On June 15, consistent with the guidelines of the Commonwealth of Virginia, we did begin a partial rotational return to the office. Since that time, we’ve had 25% of our employees come to the office for 1 week per month, gives folks an opportunity to reconnect and take care of some things that they need the physical facilities for. Our building is built for 300 employees, so having roughly 60 to 65 people here throughout the month certainly feels very socially distanced. We’ve had no difficulties that have arisen from that. Unlike many of the other employees in the — employers in this area. Our building is not a high-rise building, so things such as elevator use here is very, very minimal. We also are not located on the metro line, so we don’t have employees using mass transit, and that’s given us more flexibility to bring folks back into the office environment. Obviously, we’ve taken all the appropriate protections, having roughly 25% of the employees here on a rotational basis.
Most of our individual member contact meetings are continuing virtually. We are certainly doing less training, and our large conferences, obviously, are not occurring now, and we’re doing the best we can with virtual connections to provide a bridge for that in the interim here. We’re likely to remain on the status of 25% of our employees in the office for 1 week out of the month for several more months as it appears right now.
Now I’d like to just shift gears and talk a little bit about what we’re seeing in terms of the COVID impact on our electric utilities. Obviously, our co-ops are an essential service. Obviously, working in emergency conditions is something that’s a normal course of regular business for utilities. We have operating in utilities in 48 states. That does give us a significant amount of diversity. Certainly, all of our co-ops are unique. But generally, the profile for sales of the typical electric co-op is going to be about 2/3 of the load is residential and 1/3 of it falls into the commercial and industrial area. That’s going to look different than a typical investor-owned utility, which is going to be more heavily dependent on commercial and industrial load.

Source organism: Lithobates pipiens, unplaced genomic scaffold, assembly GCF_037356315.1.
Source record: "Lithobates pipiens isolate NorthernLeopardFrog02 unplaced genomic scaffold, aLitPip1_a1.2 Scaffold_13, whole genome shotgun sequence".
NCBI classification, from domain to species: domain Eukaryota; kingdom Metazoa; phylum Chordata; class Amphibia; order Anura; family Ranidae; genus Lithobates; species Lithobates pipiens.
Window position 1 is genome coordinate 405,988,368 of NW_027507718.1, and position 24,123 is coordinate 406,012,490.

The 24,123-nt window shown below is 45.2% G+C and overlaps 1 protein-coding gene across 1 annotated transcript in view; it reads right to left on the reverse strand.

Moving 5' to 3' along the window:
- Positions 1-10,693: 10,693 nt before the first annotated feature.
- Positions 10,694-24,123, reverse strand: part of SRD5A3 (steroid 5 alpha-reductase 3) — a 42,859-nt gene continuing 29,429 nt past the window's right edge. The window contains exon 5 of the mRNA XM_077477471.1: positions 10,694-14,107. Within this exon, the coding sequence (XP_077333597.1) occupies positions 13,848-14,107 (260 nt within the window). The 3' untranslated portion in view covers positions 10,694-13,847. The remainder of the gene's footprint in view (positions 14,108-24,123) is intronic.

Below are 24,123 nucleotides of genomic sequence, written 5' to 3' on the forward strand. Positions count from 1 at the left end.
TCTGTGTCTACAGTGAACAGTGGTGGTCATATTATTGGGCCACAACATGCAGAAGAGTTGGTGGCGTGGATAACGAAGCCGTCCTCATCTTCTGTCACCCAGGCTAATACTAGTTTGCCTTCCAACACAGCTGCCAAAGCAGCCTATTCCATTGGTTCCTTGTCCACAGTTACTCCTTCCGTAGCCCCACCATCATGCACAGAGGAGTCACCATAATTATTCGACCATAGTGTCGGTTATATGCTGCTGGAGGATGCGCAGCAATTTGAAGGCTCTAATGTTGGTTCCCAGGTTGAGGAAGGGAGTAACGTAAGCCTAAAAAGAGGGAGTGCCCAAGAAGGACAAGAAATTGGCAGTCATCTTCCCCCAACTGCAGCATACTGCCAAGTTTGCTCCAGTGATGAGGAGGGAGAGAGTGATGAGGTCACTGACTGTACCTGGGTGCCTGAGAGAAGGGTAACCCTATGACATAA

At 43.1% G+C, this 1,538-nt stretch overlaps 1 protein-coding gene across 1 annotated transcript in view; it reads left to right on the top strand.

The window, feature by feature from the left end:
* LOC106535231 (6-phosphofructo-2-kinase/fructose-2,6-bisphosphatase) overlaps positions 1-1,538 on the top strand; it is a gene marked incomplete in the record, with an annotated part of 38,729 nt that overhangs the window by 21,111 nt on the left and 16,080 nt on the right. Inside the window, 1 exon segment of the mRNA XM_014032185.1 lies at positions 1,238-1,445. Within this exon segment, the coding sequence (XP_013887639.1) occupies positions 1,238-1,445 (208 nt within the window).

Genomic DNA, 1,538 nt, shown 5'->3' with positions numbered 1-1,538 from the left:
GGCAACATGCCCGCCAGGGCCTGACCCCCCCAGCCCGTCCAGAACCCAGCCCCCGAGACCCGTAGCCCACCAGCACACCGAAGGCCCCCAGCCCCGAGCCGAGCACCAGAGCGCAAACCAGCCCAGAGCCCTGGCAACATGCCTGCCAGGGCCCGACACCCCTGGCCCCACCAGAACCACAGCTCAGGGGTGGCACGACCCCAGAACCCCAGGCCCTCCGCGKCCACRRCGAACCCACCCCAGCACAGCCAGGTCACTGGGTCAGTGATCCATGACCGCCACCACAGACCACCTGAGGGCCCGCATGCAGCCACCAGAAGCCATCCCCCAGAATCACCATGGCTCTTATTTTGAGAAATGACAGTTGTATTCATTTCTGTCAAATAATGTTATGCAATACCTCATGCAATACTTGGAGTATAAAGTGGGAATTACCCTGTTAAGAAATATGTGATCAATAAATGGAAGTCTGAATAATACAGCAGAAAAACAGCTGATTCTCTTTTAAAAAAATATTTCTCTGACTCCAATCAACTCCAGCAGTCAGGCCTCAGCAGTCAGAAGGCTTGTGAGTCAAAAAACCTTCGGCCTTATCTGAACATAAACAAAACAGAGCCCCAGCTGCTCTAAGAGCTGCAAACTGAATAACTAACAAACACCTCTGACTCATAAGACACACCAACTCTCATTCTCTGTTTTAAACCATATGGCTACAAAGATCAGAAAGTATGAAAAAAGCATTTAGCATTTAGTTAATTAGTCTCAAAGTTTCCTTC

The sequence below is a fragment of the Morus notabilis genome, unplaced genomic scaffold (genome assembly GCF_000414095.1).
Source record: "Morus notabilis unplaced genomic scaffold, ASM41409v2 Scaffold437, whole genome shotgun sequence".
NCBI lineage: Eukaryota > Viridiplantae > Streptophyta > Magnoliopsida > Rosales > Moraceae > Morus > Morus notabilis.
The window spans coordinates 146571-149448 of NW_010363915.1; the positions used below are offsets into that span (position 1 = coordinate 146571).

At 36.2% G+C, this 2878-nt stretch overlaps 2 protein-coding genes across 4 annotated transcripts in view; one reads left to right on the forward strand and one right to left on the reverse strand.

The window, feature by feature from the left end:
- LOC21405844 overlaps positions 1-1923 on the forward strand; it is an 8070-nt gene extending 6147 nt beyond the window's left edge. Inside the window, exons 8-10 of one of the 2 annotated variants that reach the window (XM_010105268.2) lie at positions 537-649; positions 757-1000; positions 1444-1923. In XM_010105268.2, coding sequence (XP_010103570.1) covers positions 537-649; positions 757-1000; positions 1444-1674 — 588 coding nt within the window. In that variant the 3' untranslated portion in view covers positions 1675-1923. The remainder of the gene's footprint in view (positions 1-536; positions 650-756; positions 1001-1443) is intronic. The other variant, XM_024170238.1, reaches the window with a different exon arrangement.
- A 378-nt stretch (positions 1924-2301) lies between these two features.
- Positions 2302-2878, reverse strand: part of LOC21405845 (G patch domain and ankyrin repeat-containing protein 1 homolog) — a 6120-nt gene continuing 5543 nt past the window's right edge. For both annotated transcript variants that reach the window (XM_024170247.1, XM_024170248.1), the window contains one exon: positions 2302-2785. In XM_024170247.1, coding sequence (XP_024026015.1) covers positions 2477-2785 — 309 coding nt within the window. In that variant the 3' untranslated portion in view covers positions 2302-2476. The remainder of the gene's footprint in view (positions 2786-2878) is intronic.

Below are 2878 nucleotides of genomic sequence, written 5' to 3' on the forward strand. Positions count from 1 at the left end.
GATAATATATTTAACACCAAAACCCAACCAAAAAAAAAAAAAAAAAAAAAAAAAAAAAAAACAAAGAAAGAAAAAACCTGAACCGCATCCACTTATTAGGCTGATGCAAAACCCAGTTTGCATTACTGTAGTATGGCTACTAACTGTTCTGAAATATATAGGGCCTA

The 2 primary areas that, of course, we needed to pay attention to was, number one, the potential loss of kilowatt hour sales and the impact that would have on revenues. And then, of course, the potential for accounts receivable build and ultimately write-offs because of the mandated moratoriums against nonpayment shutoffs. Generally, the message that we’re getting from our member systems is that some have experienced a modest C&I load, kilowatt hour sales reduction. But that’s basically coming back now. However, the residential load component has actually grown, and so the overall revenue impact on our members has been pretty minimal. Also being reported to us is that they’re seeing some minor build of accounts receivable, but nothing that is of concern, and it’s certainly manageable. I think it’s a little early to get a determination on what ultimately we’ll see in the bad debt charge-offs at the electric utility level, but it doesn’t seem to be a problem at this stage of the game.
Of particular interest to us is the fact that the COVID implications for 3 primary areas that co-ops, in some cases, are involved with, that would include the oil industry. We certainly do have co-ops that serve the regular oil industry as well as the fracking industry. We also have co-ops, particularly in the Midwest, that serve ethanol production plants. Both of those areas, obviously, have been somewhat impacted by the movement we saw in oil prices.